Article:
Obesity and recent mammography use among black and white women in the Southern Community Cohort Study (United States)
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To examine the relationship between obesity and mammography use in a large population of black and white women.
Baseline data from 18,756 black and 6,304 white women enrolled in the Southern Community Cohort Study were used to examine the association between body mass index categories (healthy weight: 18.5–24.9 kg/m2, overweight: 25–29.9 kg/m2, and obesity classes I: 30–34.9 kg/m2, II: 35–39.9 kg/m2, and III: 40+ kg/m2) and mammogram use in the past two years. Cross-sectional analyses were conducted using logistic regression controlling for socioeconomic measures, medical conditions, insurance coverage, and lifestyle factors.
Among white women, obesity class III was associated with a reduced likelihood of recent mammography compared to healthy weight women (OR = 0.70, 95% CI 0.56–0.87) that appeared unrelated to income and insurance coverage. A deterring effect of obesity was not evident among black women; instead, overweight and obesity were associated with small elevations in mammography use compared to healthy weight.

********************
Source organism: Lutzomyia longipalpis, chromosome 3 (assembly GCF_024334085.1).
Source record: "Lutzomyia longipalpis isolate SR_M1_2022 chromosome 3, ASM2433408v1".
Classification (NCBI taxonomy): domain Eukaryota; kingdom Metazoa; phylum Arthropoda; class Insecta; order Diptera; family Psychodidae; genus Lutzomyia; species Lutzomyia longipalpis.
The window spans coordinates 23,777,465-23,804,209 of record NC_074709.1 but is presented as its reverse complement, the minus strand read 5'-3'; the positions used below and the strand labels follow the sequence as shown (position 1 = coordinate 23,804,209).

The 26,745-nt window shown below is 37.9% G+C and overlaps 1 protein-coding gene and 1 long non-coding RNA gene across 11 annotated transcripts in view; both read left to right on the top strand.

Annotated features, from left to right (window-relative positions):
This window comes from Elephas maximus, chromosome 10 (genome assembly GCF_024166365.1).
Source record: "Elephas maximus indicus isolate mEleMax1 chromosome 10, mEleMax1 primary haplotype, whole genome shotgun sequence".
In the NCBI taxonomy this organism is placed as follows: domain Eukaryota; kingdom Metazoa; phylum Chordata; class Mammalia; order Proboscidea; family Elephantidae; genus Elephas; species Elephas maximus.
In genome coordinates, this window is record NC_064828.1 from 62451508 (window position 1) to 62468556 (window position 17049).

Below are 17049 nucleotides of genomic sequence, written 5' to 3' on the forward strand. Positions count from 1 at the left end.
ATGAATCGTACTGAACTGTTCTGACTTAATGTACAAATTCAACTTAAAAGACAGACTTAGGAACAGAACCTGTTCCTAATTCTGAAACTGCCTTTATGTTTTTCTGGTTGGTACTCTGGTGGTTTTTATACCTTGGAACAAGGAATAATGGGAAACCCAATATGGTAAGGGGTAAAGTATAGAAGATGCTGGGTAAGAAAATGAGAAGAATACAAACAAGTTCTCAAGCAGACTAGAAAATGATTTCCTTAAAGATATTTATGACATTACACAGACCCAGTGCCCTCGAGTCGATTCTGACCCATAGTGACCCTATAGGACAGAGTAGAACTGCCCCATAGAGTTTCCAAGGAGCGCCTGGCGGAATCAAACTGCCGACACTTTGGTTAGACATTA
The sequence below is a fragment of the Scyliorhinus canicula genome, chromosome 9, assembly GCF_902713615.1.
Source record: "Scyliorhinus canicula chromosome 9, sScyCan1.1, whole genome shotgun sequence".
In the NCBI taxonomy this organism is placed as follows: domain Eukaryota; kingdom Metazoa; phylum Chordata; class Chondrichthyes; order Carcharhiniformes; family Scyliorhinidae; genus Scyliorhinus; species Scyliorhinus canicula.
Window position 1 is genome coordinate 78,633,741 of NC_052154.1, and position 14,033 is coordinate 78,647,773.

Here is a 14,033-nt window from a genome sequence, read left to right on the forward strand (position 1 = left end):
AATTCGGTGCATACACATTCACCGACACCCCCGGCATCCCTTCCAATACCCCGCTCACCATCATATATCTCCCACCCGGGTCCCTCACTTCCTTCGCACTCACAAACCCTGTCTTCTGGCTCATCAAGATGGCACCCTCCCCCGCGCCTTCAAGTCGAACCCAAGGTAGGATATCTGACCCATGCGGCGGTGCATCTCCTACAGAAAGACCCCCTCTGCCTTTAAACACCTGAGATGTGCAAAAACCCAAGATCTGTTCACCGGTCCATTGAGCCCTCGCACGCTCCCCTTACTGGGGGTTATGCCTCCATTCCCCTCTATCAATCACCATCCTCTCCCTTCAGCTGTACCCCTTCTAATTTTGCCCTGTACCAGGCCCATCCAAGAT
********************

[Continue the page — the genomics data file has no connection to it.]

In light of rising obesity rates and known associations between obesity and breast cancer risk and prognosis, a deterring effect of extreme obesity on mammography screening for white women is a concern that should be addressed by screening programs and by further directed research into the factors underlying this association.
KeywordsMammogram Obesity Body mass index Race Epidemiology
We thank Michael T. Mumma for geo-coding the Community Health Centers and providing a link to the corresponding US Census data. We would also like to thank Heather M. Munro for her statistical review during the preparation of this manuscript. Financial Support: The Southern Community Cohort Study is supported by grant R01 CA92447 from the National Cancer Institute.
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